After fighting through the concrete maze, my first stop was at Neumarkt. Located adjacent to the Roterturm, the market is the second largest of the city’s Christmas market. Visitors are greeted with the black gate, flanked with Christmas angels holding candles and a large black Schwibbogen, resembling the miners and angels. As mentioned in a previous article, the color of black represents the color of the ore found in the Ore Mountain region, the birthplace of the arched candle-holder. To the right is another typical Christmas figure found in the households in Germany, the Pyramid. More on that in a later article. The market is at the doorsteps of two major shopping centers, one of which is named after a popular historic landmark, Der Roter Turm. Built in 1230, the tower served as a watchtower overlooking the town as its original purpose. It was later a watchtower for the prison complex, which existed in the 17th to the 19th century. It later became a gateway, welcoming people to Chemnitz before it became a historic landmark in the 1990s. The shopping center, located next to the tower, opened in 2000, mimicking the architecture of the tower and the adjacent city hall.
Going left one will find the rest of the market and then some, located at the Market Square. The one at the Alte Markt is the largest and features the Christmas tree and the Spielwerk, a Christmas merry-go-round-like featuring Santa Clause, an Angel, a Snowman and gifts. Counting the extension along Rosenhof, which has a line of huts, the markets are surrounded by apartment complexes from the GDR era. Judging by the appearance, these modernized apartments are well occupied, which means the families have front-row seating on each floor, especially during the holidays.
When looking at the huts, one can see a unique uniform pattern- namely gabled huts with mahogany siding. The color is typical of the wood found in the Ore Mountain region, and most of the products sold at the market- whether they are Räuchermänner, Pyramids, Schwibbogen or even figures for the Christmas tree, are handcrafted with this unique type of wood originating from the region. Add the red and white lining and lettering and the place looks really Christmassy, even without the snow, as I saw in my visit. Admittedly, it would make the market look really romantic with the snow, even viewing it from the apartments above.
Most of the huts are lined up into long rectangular islands with the backs to each other. The purpose behind that is to provide more space for people to maneuver towards the stands without the feeling of being crowded. Despite having to fight a maze to get to there, the market itself is rather spacious, enabling the people to move around more freely than in some markets visited until now. That means between rows, the width is equivalent to the width of 3-4 cars, pending on location. Lots of space and less risk of injury by pushing and shoving, or even getting smacked in the face with a heavy backpack. It’s lesson that markets in some cities, like Dresden and Nuremberg should take note, even though the problem with the former is with the Striezelmarkt as Neustadt has a concept similar to this one.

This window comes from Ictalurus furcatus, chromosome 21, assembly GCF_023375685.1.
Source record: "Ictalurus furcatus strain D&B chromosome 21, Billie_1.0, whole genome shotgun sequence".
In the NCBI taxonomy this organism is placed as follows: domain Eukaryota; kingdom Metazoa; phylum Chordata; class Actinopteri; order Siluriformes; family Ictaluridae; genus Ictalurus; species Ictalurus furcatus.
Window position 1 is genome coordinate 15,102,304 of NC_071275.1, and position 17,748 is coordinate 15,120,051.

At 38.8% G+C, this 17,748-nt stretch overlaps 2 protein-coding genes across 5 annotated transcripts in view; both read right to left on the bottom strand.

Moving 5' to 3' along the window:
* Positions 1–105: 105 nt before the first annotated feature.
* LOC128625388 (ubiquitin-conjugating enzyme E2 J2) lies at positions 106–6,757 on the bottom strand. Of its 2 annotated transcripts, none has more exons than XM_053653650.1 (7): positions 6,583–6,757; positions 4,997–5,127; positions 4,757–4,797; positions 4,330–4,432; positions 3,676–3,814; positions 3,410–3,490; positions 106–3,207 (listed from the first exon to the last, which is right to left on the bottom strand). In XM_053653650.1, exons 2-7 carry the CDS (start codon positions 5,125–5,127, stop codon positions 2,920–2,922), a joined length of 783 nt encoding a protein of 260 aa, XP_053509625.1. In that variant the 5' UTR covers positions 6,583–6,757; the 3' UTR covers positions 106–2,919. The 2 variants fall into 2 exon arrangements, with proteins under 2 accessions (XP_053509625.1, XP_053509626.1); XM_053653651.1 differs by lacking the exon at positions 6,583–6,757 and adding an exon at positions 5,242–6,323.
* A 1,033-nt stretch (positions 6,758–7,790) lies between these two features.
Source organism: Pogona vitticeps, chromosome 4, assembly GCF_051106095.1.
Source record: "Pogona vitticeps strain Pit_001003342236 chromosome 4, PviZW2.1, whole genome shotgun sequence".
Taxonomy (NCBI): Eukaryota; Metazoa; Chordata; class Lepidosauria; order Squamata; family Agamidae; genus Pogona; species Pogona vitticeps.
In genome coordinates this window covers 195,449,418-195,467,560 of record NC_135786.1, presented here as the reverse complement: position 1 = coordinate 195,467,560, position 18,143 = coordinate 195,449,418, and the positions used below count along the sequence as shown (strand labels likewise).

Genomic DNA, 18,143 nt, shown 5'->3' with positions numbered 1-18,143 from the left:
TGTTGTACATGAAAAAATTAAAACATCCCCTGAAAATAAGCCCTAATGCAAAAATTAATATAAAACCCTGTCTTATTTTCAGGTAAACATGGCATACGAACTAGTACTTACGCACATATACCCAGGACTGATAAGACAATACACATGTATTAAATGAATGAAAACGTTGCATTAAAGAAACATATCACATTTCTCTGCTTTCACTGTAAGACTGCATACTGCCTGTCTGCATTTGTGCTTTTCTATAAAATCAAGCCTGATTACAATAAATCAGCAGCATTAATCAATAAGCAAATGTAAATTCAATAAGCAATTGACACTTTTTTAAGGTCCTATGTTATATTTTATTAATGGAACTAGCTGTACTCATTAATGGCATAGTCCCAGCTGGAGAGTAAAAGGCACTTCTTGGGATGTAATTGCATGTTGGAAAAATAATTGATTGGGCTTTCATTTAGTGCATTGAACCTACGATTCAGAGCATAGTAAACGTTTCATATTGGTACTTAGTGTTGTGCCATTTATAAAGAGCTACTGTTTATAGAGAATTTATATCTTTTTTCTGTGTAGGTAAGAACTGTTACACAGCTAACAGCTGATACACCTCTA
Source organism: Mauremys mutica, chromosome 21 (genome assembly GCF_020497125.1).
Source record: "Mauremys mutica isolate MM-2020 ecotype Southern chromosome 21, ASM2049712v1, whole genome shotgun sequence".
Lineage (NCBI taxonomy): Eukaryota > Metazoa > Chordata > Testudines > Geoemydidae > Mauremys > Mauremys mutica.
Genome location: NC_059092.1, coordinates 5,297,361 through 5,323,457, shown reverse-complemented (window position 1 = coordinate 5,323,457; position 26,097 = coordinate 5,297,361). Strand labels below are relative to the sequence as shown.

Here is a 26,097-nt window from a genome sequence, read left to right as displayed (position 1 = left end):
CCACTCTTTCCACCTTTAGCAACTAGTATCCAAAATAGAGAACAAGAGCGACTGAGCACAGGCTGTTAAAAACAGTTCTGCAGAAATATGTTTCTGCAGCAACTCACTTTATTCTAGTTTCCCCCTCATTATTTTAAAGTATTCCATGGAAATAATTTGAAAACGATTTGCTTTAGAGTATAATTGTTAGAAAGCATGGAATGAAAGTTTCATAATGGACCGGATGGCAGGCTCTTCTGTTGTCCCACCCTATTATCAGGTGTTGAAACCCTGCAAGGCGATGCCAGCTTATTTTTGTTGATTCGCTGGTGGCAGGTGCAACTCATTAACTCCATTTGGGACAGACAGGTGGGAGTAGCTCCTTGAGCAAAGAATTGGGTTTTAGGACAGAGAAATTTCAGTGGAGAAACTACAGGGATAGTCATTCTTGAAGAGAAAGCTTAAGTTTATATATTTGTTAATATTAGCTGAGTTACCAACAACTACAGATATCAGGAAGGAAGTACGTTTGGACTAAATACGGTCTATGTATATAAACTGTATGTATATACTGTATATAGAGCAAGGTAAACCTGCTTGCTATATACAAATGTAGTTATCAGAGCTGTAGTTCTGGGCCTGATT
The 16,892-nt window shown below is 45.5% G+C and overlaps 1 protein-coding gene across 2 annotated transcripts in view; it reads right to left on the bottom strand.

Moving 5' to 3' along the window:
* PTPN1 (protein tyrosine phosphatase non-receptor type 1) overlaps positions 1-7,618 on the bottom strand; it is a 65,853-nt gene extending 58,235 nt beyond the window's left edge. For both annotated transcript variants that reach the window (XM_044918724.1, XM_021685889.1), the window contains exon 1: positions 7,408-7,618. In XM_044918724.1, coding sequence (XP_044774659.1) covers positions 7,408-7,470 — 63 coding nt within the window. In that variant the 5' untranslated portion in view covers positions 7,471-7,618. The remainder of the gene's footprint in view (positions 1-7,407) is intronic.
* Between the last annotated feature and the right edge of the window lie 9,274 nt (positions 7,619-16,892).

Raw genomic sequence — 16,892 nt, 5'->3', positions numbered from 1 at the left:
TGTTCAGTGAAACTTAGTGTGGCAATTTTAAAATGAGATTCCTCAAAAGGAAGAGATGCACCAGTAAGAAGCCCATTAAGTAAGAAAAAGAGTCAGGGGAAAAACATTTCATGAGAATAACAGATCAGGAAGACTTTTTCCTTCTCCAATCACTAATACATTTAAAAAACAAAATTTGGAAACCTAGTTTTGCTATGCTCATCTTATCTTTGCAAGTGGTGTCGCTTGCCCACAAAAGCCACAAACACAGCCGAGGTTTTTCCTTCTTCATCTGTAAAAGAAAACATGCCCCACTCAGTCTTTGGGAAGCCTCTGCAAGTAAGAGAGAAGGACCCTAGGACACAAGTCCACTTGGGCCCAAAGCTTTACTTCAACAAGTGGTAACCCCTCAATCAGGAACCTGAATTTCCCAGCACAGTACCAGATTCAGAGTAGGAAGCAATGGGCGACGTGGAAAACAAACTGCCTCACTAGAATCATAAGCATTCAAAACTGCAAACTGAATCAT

Despite all the Chemnitz features, many people are sometimes of the opinion that the market is just like any other market: selling items from the Ore Mountain region, having amusements and a large Christmas tree. If that is the opinion, I beg to differ, especially when it comes to food. The market in Chemnitz offers several delicacies one will rarely find at other markets in Germany. Some of the items I tried during my brief stay at the market. Highly recommended is the Bohemian smoked sausage (Böhmischer Rauchwurst), with or without the cheese filling. Similar to the Thuringian Bratwurst and the Frankfurter, this sausage comes from the Czech side of the mountains and are smoked to perfection. The sausage has a really tangy taste when biting into it. With the cheese filling, it is even heartier. 🙂 Another delicacy that is a must-eat is the Wickelklöße. Similar to the dumplings, this Sächsische recipe features a combination of dough and pressed potatoes, rolled out and filled with either something sweet, like apple and cinnamon or hearty, like peppers. The recipe on how to make it is here unless you wish to visit one of the booths in Chemnitz to try before doing:
The market also offers delicacies from the Medieval Ages and from different countries, many of which can be found at the market in Dusseldorfer Platz, whose setting matches the Middle Ages with dark-colored huts covered with darker-colored roofs. This includes the Turkish specialty that sells kebaps and kofta.Koftas are mini hamburger patties with special spices imported from Turkey. When placed in a pita bun and adding all the fixings, they look like the typical kebap but without the sliced meat. Yet they taste like Jennie’s Grinder, a submarine sandwich found at the Iowa State Fair. And like the sandwich, the kofta is best eaten hot. Taking it to go will mean the loss of taste when it is even lukewarm. This was a lesson I learned upon buying it at the booth to take for the trip home. But in any case, the kofta is one that is recommended if one wants something spicy at the market.
After more than an hour at the markets, it was time to leave for the next market, but not before taking with the impressions from the market. Despite the city’s concrete settings and scars that still remain from the Cold War era, Chemnitz has salvaged much of its pre-1933 past and has built off from it, with modern technology that is attractive and serves as a source of inspiration for future engineers and architects, most of whom are students at the TU. The Christmas market itself, despite being surrounded by many high rises still caressing the city center, definitely deserved the title given out this year. The market offers many local goods and food and beverages from the region and all points in the Ore Mountain region to the south. With its settings, the market is rather spacious, accomodating the residents and visitors. But most importantly, the market does provide a sense of Christmas and hominess for those who love a good Bohemian sausage, mulled wine, kofta and pastries typical of Saxony. If one ignores the concrete settings and imagines the historic places, such as the Town Halls and the churches, one can conclude that the market is typical of the markets one can find in Saxony. It is just the question of finding the way through the maze. But if you do it successfully, the hunt for the market is well worth it. 🙂